“We’ve seen how much money we saved taxpayers in recent years by rejecting those annual increases; can you even imagine what those increases would be with current inflation rates?” Diehl said in a statement. “Tax relief isn’t the answer to all of our problems and it won’t erase all fuel price increases, but particularly where our state has surplus tax revenue on-hand, it would go a long way toward making Massachusetts a more affordable place to live.”
Asked about rising gas prices on Feb. 28 (when gas in Massachusetts averaged $3.62 per gallon), Senate President Karen Spilka said the issue was “definitely” a concern and suggested that the broad climate bill she has said the Senate intends to consider in the coming months would move Massachusetts further away from fossil fuels.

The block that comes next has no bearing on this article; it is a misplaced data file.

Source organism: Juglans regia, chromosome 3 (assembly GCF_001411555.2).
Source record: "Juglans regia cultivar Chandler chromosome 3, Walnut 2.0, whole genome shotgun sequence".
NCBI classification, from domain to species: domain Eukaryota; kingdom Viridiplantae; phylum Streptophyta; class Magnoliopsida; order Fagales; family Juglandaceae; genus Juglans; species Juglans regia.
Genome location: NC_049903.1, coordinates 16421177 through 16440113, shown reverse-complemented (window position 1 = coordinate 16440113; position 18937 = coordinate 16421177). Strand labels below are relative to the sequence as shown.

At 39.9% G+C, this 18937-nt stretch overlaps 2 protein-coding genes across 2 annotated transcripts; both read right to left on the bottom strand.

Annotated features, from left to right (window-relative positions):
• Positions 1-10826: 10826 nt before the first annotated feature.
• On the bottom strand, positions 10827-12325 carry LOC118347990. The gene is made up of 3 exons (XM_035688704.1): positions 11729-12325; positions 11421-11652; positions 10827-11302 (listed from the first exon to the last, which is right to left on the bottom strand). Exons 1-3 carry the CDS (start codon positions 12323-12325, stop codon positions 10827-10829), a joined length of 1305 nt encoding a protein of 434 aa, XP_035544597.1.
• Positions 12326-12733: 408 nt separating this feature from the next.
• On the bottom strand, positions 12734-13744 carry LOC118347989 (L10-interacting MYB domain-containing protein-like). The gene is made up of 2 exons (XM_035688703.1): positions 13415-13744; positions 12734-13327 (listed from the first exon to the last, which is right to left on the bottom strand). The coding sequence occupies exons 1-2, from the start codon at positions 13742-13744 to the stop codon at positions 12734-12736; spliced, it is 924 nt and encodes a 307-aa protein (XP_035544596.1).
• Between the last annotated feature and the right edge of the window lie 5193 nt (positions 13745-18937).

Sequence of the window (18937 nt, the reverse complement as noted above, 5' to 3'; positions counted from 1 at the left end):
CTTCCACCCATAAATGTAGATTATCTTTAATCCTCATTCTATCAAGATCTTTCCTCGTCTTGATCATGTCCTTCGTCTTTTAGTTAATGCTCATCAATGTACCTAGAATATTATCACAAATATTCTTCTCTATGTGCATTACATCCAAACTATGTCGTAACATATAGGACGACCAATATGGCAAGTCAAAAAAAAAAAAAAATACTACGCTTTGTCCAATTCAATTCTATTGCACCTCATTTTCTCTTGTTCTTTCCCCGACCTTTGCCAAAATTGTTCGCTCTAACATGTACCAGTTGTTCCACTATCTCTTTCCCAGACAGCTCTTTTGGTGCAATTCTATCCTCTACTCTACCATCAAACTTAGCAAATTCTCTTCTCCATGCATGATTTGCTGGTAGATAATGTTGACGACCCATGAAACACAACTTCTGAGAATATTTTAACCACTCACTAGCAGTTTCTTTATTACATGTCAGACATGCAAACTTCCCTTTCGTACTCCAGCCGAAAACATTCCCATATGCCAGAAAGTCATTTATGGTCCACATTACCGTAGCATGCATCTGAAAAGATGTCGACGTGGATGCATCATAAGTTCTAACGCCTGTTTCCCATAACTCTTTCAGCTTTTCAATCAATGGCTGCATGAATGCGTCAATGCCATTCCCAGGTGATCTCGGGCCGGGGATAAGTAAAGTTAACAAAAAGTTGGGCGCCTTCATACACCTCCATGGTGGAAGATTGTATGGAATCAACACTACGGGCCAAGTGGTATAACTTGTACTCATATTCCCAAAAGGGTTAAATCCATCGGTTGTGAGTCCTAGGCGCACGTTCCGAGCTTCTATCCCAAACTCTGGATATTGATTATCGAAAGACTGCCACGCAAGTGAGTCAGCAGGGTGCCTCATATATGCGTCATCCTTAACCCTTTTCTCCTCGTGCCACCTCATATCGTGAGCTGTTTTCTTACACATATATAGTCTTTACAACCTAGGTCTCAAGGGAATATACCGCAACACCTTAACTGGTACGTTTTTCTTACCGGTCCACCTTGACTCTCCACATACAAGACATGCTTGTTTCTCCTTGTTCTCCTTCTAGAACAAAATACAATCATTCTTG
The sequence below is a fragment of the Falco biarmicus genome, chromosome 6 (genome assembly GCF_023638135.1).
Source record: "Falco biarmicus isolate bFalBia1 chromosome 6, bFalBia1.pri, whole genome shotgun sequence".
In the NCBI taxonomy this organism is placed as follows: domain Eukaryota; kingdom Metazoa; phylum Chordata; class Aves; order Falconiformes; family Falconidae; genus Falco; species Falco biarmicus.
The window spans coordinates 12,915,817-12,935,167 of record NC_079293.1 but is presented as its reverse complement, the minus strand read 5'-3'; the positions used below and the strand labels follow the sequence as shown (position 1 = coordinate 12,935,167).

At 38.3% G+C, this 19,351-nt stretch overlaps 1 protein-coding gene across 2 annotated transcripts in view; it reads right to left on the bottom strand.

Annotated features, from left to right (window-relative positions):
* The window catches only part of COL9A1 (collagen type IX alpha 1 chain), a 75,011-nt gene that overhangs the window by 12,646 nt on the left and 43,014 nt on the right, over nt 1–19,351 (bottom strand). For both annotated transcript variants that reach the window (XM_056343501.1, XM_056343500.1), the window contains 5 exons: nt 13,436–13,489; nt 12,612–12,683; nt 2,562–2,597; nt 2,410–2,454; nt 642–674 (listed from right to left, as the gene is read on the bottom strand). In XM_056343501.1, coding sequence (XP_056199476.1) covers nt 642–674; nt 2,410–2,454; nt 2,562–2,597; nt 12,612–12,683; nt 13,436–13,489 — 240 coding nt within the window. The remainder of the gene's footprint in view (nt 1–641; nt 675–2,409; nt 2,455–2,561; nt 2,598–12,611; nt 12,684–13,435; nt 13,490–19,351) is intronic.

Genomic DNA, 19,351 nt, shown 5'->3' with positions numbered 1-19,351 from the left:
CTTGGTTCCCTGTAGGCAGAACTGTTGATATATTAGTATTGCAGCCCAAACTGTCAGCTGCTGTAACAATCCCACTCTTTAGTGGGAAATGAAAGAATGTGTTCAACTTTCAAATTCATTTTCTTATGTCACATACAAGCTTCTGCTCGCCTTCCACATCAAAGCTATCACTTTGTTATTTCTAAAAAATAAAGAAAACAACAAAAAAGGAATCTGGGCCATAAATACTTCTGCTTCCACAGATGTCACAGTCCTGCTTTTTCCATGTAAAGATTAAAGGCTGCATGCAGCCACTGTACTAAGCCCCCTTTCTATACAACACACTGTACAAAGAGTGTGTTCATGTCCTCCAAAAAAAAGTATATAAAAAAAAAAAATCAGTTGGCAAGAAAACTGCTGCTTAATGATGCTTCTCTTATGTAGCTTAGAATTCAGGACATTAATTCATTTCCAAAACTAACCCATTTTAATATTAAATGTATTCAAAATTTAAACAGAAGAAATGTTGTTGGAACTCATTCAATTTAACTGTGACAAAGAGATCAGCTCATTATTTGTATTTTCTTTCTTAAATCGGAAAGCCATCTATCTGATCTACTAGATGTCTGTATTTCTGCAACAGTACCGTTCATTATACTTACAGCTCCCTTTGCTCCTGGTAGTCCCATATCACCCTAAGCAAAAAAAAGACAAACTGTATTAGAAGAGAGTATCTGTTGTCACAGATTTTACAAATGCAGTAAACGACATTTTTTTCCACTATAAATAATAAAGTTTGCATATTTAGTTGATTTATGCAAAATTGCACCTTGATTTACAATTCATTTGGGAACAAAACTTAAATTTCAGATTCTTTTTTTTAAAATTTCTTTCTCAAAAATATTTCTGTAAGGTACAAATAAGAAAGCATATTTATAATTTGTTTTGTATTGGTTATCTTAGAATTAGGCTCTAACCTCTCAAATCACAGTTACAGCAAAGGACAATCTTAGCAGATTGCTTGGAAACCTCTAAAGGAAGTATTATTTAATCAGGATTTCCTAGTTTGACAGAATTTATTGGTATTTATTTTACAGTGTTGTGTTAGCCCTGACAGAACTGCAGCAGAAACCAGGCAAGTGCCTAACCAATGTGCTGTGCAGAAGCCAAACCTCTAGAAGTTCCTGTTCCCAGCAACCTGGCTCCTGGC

“It does certainly emphasize the need for us to go electric and take off our reliance on gas and that’s something that I know in the Senate we’re planning on looking at anyway,” she said. “So this really emphasizes the need for electric public transportation and personal transportation.”
The House last week passed an offshore wind bill that Rep. Jeff Roy said would help Massachusetts become more energy independent and less vulnerable to energy price spikes.
The Baker administration has already stated the Bay State’s shift away from gas-powered internal combustion engines and towards electric vehicles as a means to achieve the state’s greenhouse gas emissions commitments.
To hit the state’s 2030 target, about 1 million of the 5.5 million passenger vehicles projected to be registered in Massachusetts will have to be electric vehicles and mid-century commitments will require that all new cars and passenger trucks sold in Massachusetts be zero-emission vehicles starting in 2035, the administration has said.